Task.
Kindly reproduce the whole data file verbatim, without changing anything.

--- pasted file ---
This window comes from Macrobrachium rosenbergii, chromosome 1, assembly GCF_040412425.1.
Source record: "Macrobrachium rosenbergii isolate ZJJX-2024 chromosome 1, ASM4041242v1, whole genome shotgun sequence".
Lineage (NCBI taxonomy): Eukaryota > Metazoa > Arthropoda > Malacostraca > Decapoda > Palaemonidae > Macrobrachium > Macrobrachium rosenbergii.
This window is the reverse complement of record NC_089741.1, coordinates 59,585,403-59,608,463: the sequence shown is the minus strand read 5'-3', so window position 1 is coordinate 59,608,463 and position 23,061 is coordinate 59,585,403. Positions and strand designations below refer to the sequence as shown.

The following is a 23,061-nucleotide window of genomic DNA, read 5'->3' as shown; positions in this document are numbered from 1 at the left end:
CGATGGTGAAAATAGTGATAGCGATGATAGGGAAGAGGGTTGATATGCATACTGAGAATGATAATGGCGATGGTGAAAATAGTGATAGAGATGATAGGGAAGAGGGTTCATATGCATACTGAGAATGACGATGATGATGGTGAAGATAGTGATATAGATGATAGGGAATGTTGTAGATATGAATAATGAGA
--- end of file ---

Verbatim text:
This window comes from Macrobrachium rosenbergii, chromosome 1, assembly GCF_040412425.1.
Source record: "Macrobrachium rosenbergii isolate ZJJX-2024 chromosome 1, ASM4041242v1, whole genome shotgun sequence".
Lineage (NCBI taxonomy): Eukaryota > Metazoa > Arthropoda > Malacostraca > Decapoda > Palaemonidae > Macrobrachium > Macrobrachium rosenbergii.
This window is the reverse complement of record NC_089741.1, coordinates 59,585,403-59,608,463: the sequence shown is the minus strand read 5'-3', so window position 1 is coordinate 59,608,463 and position 23,061 is coordinate 59,585,403. Positions and strand designations below refer to the sequence as shown.

The following is a 23,061-nucleotide window of genomic DNA, read 5'->3' as shown; positions in this document are numbered from 1 at the left end:
CGATGGTGAAAATAGTGATAGCGATGATAGGGAAGAGGGTTGATATGCATACTGAGAATGATAATGGCGATGGTGAAAATAGTGATAGAGATGATAGGGAAGAGGGTTCATATGCATACTGAGAATGACGATGATGATGGTGAAGATAGTGATATAGATGATAGGGAATGTTGTAGATATGAATAATGAGA